Wednesday, December 6, 2017

7 December 2017: Market failure, government failure, and the welfare of poor people

Shantayanan Devarajan
World Bank

In many areas of public policy, governments carve out a role for themselves in effect to overcome what are perceived as widespread market failures. Examples abound across the world of governments intervening to correct negative externalities where there is a wedge between public purpose and private interest, and the outcomes are bad, particularly for poor people with the least means to cope with poor service delivery. In India, governments often turn to command and control approaches to solving serious problems of public policy, for example air quality, essentially because of a deep distrust of more market-based approaches. Governments routinely intervene in pricing, usually on the grounds of helping the poor.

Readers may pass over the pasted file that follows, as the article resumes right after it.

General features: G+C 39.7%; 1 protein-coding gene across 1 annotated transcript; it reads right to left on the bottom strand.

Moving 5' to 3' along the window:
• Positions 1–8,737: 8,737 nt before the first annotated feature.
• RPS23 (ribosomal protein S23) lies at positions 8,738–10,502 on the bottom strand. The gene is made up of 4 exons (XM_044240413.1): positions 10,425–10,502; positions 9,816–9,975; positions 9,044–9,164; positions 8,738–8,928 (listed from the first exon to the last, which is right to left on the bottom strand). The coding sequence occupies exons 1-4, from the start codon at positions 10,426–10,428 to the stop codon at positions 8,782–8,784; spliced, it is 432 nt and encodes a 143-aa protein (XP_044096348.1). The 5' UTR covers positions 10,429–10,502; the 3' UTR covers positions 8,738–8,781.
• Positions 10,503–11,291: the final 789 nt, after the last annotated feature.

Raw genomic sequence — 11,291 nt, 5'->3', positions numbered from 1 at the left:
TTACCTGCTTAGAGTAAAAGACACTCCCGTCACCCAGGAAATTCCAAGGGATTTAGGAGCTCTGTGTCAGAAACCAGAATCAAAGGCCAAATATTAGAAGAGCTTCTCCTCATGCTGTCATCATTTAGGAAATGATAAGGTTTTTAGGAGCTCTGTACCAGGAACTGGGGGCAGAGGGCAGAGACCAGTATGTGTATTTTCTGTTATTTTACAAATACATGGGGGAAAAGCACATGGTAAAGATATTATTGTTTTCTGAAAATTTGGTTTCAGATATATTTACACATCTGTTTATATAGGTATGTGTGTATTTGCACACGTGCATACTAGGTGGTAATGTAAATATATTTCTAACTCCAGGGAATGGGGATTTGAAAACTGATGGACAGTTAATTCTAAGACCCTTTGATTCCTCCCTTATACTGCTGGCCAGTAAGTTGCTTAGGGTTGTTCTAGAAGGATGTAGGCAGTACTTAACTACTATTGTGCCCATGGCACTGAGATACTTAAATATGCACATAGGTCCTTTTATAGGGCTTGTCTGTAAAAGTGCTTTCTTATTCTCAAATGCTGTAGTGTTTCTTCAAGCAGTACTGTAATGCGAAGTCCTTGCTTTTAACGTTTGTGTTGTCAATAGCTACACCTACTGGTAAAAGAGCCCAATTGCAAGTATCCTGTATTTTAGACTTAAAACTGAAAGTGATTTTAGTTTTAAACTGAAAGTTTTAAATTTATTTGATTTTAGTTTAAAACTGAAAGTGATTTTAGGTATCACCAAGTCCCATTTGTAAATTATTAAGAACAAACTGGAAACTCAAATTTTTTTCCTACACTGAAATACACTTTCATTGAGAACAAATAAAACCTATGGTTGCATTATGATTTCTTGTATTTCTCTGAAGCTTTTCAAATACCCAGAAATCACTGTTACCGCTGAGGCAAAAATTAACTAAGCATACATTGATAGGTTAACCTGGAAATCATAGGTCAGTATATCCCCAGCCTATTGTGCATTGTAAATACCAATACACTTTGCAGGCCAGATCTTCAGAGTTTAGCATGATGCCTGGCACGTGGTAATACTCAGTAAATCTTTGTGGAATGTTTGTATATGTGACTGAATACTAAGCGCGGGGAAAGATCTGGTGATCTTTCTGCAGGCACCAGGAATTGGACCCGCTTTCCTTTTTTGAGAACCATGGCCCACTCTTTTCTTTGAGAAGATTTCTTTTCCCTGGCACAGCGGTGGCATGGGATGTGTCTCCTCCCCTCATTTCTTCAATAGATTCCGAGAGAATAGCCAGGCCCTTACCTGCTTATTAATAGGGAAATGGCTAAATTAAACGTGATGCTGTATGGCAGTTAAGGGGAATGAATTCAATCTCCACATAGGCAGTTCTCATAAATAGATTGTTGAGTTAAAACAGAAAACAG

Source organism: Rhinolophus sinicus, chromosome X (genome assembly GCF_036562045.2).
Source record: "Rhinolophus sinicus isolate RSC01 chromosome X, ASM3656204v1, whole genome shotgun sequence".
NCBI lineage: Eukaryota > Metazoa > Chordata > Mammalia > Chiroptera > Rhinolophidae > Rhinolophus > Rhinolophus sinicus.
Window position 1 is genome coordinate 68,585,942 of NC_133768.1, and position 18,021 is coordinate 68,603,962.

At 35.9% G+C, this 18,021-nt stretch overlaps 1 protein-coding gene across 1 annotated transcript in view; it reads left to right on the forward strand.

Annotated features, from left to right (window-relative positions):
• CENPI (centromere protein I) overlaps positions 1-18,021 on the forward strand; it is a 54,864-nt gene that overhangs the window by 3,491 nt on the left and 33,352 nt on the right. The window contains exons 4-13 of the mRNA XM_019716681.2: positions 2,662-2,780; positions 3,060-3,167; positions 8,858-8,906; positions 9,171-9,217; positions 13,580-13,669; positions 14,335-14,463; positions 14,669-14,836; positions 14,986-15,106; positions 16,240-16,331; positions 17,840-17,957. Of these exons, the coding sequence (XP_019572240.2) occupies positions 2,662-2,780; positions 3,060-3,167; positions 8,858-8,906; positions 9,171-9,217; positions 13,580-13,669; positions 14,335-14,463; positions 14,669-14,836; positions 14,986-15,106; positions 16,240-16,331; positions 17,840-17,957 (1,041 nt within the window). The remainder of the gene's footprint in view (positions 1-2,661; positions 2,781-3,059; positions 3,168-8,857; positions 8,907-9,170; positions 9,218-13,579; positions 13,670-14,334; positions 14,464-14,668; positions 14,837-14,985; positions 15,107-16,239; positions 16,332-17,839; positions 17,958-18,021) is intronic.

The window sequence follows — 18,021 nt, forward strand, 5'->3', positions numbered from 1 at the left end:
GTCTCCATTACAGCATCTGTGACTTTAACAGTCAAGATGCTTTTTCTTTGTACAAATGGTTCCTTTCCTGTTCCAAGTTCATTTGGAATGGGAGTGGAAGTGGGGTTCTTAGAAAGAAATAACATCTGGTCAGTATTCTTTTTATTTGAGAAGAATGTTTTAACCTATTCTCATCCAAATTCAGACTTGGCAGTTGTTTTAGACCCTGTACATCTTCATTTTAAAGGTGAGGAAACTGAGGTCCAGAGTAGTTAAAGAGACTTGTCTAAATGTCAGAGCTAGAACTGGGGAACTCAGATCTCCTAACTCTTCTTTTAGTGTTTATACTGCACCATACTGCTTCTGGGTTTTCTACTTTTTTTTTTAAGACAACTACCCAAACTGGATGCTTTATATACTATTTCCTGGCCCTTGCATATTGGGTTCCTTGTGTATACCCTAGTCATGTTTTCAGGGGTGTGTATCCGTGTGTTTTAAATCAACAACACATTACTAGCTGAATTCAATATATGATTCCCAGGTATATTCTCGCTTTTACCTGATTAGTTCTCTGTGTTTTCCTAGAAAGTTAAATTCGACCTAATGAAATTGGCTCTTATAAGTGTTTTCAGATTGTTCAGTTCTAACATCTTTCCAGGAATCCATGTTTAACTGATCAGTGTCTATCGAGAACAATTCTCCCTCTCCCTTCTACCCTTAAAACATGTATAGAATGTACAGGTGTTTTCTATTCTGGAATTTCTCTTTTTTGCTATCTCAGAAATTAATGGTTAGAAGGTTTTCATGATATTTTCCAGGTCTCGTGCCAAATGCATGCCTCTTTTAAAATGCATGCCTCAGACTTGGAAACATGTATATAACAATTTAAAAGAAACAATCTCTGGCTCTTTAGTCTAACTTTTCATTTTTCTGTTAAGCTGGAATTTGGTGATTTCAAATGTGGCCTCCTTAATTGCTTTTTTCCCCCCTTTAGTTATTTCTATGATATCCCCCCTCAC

But in doing so, governments often themselves fall prey to government failure, because they do not have the capacity to implement, or they get captured, or they create vested interests (“the only thing worse than a private monopoly is a public monopoly”) and corruption, or a subsidy in one part of the economy does widespread and worse damage in another part of the economy. Delhi’s air quality is a constant reminder of what happens when government failure meets market failure. And yet, governments are essential to any well-functioning economy that both provides opportunity and protects the vulnerable. What to do in the face of both market and government failures to make services work for poor people?

Date: December 7, 2017
Time: 11:00 P.M.

NCAER Conference Room
National Council of Applied Economic Research
Parisila Bhawan, 11, Indraprastha Estate
New Delhi-110002(INDIA)


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